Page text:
Never mind. There were some deft directorial and visual touches: projected images and text — declarations and prophecies — were atmospheric and tartly informative respectively. And, the light comic ambience wryly emphasised the mixture of fairytale, fantasy and romance which the opera embraces. If one closed one’s eyes, great delights awaited.

Sonia Prina’s Rinaldo may have been a little underpowered to begin with, but she exhibited genuine musical intelligence and vocal stamina in shaping and sustaining this role. Her sweet, warm tone was matched by the breathtaking ease with which she despatched the coloratura challenges — surely Handel didn’t intend to look and sound that easy! The Act 1 ‘Caro sposa’ was superb. Given the formal stature of the aria, Prina had the sense to begin with understatement, the stillness of the long unfolding lines hinting at despair without over-dramatising. The vocal line was effectively reinforced by plaintive strings: a gentle walking bass coloured by affective gestures in the upper strings. Using text repetition and musical sequence to slowly build up emotional energy, Prina exquisitely and touchingly revealed Rinaldo’s torment.

Varduhi Abrahamyan demonstrated how to deliver recitative meaningfully, as Goffredo, and her arias were characterised by evenness of line and some impressive breath control. As Armida, Brenda Rae seemed to relish the raunchiness of the role a trifle too much to begin with, forgetting to focus on the music itself; leaps were a little insecure in her opening aria and at the top her brightness was occasionally tinged with shrillness. But, she settled down when she realised that she could easily project into the vast hall, growing in confidence and elegance throughout the performance.

Anett Fritsch’s soothing lower register was ideal for the placid, tender Almirena, and she blended meltingly in her duets with Rinaldo. Countertenor Tim Mead made a strong musical and dramatic impression as Eustazio, with vivid vigorous articulation and notable precision in the coloratura decorations. His is a truly appealing sound.

Most impressive of all was Luca Pisaroni’s Argante: unforced power and roundness of tone, combined with vocal flexibility and dexterity and an ability to perceive and convey psychological depth and complexity. While initially, his strength and heft suggested the weight of his grievance and desire for vengeance, he was also able to engage the audience’s sympathy, as in ‘Vieni, o cara, a consolarmi’, where he acquired a convincing gravity and sincerity.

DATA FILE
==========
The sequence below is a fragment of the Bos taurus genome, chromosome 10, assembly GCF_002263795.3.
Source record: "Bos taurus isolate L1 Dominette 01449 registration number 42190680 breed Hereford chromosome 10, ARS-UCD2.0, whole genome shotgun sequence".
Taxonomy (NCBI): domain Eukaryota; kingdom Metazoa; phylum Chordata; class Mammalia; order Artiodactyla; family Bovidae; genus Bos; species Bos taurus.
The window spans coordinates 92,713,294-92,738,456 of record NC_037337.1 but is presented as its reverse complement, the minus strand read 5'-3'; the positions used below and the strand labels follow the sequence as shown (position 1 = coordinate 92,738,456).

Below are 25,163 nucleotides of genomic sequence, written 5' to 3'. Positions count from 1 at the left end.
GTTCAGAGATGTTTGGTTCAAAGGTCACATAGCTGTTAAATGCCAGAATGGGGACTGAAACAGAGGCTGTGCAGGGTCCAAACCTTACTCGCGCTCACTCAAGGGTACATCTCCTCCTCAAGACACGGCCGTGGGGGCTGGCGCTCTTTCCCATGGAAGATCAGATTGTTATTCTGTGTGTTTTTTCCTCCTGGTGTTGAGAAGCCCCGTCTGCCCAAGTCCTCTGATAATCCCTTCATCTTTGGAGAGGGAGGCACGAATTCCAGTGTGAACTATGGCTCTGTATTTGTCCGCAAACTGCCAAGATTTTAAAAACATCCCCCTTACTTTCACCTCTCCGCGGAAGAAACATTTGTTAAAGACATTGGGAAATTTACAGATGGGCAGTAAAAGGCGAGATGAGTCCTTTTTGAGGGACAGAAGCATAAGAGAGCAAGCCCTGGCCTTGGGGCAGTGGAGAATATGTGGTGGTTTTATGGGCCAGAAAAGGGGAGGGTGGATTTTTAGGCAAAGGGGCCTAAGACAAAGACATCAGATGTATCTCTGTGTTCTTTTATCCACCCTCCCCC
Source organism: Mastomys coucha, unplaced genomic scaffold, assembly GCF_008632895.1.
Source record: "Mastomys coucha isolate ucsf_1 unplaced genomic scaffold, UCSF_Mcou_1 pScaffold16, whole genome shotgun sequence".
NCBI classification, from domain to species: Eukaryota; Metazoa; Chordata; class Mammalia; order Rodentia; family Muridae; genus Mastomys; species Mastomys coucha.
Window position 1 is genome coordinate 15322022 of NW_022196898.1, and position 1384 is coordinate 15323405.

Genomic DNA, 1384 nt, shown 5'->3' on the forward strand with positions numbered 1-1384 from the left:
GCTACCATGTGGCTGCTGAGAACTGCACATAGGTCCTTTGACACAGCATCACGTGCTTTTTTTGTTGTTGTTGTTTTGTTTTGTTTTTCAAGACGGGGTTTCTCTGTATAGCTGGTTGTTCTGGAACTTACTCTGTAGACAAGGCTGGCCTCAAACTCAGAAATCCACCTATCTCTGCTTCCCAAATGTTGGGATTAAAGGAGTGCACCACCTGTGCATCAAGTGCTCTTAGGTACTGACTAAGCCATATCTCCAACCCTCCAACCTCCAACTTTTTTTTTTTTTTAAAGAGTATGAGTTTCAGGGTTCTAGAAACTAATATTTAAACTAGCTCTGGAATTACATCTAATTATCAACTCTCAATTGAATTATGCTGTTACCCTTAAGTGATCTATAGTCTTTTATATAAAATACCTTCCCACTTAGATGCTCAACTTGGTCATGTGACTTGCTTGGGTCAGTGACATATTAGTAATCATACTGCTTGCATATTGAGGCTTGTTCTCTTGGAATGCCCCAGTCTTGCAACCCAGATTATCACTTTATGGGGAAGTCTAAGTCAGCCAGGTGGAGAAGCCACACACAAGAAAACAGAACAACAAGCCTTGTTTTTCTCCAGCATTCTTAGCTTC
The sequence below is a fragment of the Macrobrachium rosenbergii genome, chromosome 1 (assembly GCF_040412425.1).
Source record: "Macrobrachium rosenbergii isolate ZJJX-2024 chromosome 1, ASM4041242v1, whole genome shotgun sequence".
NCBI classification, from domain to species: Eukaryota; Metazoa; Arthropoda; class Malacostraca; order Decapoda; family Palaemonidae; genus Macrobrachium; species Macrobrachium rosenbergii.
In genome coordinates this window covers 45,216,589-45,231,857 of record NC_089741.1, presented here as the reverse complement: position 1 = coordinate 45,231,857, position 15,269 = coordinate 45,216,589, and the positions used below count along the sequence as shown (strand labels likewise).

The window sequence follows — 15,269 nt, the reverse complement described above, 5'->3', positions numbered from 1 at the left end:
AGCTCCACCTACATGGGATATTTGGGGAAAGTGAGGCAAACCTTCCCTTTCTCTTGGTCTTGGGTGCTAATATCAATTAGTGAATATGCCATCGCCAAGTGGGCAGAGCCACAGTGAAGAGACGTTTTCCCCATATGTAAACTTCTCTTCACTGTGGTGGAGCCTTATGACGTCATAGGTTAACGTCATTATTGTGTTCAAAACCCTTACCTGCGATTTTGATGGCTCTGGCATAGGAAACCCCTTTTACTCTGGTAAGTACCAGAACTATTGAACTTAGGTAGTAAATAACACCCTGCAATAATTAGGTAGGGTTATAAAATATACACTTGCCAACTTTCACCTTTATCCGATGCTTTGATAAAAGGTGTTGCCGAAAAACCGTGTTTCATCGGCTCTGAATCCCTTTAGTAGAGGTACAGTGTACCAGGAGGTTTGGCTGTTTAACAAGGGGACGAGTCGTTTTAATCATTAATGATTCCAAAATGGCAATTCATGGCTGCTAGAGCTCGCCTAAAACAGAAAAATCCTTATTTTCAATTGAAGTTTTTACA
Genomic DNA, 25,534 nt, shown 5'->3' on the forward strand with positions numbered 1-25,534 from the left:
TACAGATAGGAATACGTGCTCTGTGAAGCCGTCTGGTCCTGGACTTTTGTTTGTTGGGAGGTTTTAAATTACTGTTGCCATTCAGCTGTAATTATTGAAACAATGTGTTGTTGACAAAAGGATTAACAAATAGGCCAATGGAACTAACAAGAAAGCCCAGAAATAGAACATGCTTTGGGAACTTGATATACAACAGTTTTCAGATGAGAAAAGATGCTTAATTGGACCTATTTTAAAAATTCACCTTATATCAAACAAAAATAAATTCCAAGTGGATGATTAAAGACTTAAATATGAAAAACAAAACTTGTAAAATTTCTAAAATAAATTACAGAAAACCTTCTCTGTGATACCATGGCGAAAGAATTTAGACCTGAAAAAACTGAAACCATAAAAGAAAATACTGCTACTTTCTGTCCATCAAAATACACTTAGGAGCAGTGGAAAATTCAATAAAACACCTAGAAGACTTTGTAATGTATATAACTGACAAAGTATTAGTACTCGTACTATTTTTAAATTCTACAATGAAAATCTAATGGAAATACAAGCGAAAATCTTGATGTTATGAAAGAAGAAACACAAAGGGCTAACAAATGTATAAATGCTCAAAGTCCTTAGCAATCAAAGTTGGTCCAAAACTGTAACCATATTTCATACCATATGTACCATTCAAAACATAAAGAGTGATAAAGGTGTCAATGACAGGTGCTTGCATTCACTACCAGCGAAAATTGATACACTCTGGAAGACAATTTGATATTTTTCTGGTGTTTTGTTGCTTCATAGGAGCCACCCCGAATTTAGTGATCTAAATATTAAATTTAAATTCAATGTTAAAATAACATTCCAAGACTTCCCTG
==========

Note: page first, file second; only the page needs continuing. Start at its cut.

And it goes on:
This was a relaxed, nuanced interpretation by conductor Ottavio Dantone. He crafted an effortless flow between numbers, recitative naturally unfolding into aria and back again. Sensuous, at times almost dancing, then seated to direct the recitative from the keyboard, Dantone’s light, airy gestures clearly communicated profound intention and meaning to players. Details were highlighted, dynamics and articulation varied without succumbing to mannerism, and an extraordinary variety of moods was captured.

Thus, Goffredo’s ‘No, no che quest’alma’ was marked by some truly exciting string playing which significantly contributed to the drama, as the players entered into dialogue with vocal line. Elsewhere they unleashed a scurrying viciousness, as in Armida’s ‘Furie terribili’. The woodwind were no less striking. A trilling sopranino recorder charmingly evoked the tweeting birds in Almirena’s ‘Augelletti’ (so, why, oh why, did we need trite recorded birdsong, when Handel has written the idyllic twitterings into the score?). And, stunningly busy bassoon playing in Rinaldo’s ‘Venti, turbine, prestate’ characterised the winds and whirlwinds that our hero calls upon to give him strength. I fear some of the instrumental subtleties may have been lost in various places in the auditorium: the theorbo scarcely penetrated where I was seated.

So, despite the visual irritations, there was much to enjoy and admire. Composing in haste, economically filching much material from his own works, perhaps Handel did not fully engage with the implications of the text, but instead, hoping to win over London audiences to the new Italian opera seria style, presented a score containing some of his most exquisite numbers. However, as Anne Ozorio noted in her 13th July review of the Glyndebourne performance, while there is much humour in the work, “its deeper levels would not have been lost on baroque audiences. Handel, through Torquato Tasso, is also obliquely mocking the futility of war and power games”. The problem is that Carson’s perspective, which perhaps does seek to illuminate the naivety and irresponsibility of the Crusaders, ultimately trivialises the work; playground japes — football fun with a giant globe, sword fights with hockey sticks — just don’t sit comfortably with the epic scope of the original libretto, drawn from Tasso’s La Gerusalemme liberata.

Claire Seymour

Click here to listen to this production.

Send to a friend

Send a link to this article to a friend with an optional message.

Friend's Email Address: (required)

Your Email Address: (required)

Message (optional):